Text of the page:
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Supreme Court rules SEC can recoup money in fraud cases

By an 8-1 vote, the justices ruled that the Securities and Exchange Commission can seek to recover the money through a process called disgorgement.
Credit: AP
FILE - In this June 17, 2019 file photo, The Supreme Court in Washington.

WASHINGTON — The Supreme Court on Monday preserved an important tool used by securities regulators to recoup ill-gotten gains in fraud cases.

By an 8-1 vote, the justices ruled that the Securities and Exchange Commission can seek to recover the money through a process called disgorgement. Last year, the SEC obtained $3.2 billion in repayment of profits from people who have been found to violate securities law.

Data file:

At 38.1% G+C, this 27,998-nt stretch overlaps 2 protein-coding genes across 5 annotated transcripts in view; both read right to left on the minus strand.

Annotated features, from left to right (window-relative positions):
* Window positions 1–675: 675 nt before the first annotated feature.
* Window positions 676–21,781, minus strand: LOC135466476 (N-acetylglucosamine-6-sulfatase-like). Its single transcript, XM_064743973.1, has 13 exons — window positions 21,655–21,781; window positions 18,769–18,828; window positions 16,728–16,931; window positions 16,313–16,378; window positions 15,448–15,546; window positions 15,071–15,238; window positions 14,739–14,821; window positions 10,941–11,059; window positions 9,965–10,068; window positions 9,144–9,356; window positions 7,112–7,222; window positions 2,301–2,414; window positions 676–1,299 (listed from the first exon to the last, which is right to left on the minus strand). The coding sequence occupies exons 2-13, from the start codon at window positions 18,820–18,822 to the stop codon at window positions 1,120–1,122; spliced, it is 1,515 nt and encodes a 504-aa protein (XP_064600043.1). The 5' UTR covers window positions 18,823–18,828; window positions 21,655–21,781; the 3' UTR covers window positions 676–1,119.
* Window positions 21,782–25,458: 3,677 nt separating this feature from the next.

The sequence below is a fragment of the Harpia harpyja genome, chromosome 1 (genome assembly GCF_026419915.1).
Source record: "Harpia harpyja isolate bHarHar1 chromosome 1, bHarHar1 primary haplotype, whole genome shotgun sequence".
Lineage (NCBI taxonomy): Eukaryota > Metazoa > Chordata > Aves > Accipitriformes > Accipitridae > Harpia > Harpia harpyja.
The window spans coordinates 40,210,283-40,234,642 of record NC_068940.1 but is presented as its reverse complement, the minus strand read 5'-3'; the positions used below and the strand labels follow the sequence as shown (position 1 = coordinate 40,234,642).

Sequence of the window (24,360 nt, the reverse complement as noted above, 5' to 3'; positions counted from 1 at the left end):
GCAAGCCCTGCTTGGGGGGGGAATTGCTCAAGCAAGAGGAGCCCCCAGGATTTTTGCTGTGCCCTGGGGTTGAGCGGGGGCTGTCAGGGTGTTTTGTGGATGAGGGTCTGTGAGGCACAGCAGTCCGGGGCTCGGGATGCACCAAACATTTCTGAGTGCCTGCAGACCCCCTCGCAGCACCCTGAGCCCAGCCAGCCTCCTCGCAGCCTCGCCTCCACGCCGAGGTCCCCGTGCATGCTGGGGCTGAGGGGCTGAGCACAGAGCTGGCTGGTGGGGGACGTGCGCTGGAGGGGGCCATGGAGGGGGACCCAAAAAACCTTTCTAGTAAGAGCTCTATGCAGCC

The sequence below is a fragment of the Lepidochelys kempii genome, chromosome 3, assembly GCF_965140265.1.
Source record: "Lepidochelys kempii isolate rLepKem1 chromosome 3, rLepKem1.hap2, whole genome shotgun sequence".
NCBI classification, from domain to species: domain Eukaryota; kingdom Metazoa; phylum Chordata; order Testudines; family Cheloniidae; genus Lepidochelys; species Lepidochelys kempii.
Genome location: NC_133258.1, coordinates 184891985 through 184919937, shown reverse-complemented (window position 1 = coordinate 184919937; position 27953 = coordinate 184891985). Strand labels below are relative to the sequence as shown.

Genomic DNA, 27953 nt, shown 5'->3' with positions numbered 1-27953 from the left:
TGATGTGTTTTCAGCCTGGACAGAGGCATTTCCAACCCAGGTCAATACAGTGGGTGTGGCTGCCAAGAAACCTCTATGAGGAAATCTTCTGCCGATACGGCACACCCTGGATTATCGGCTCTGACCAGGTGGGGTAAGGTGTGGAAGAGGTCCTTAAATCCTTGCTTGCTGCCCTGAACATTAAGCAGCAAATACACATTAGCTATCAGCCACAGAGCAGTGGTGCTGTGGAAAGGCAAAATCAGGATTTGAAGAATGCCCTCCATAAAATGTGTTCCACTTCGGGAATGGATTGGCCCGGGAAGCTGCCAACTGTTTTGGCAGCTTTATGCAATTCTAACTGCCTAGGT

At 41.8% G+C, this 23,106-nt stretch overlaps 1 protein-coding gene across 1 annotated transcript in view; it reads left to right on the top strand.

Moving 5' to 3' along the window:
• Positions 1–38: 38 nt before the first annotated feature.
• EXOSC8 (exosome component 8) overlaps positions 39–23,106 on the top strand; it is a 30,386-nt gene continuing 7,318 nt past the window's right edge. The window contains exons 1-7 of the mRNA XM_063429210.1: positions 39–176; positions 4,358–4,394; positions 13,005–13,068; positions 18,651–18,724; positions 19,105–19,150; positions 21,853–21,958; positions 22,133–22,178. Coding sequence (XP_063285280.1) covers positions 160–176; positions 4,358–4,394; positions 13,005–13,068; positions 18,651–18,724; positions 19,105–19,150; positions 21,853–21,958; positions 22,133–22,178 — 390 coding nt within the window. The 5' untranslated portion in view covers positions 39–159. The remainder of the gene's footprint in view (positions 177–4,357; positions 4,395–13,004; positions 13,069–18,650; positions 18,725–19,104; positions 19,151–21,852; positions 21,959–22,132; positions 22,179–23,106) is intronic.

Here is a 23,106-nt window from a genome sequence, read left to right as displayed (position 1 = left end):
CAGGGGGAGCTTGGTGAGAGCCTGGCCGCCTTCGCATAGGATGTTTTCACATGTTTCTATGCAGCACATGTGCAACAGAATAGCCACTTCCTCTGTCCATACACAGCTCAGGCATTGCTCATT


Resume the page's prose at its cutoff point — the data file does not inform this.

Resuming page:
“The Court holds today that a disgorgement award that does not exceed a wrongdoer’s net profits and is awarded for victims is equitable relief permissible" under federal law, Justice Sonia Sotomayor wrote for the court.

Justice Clarence Thomas dissented.

The Supreme Court in 2017 unanimously limited the SEC’s ability to go after profits where alleged fraud has been going on for years before authorities file charges. That case left open the question the high court answered Monday, that courts have the authority to order disgorgement of profits. The SEC has continued to aggressively pursue defendants’ profits in fraud cases.

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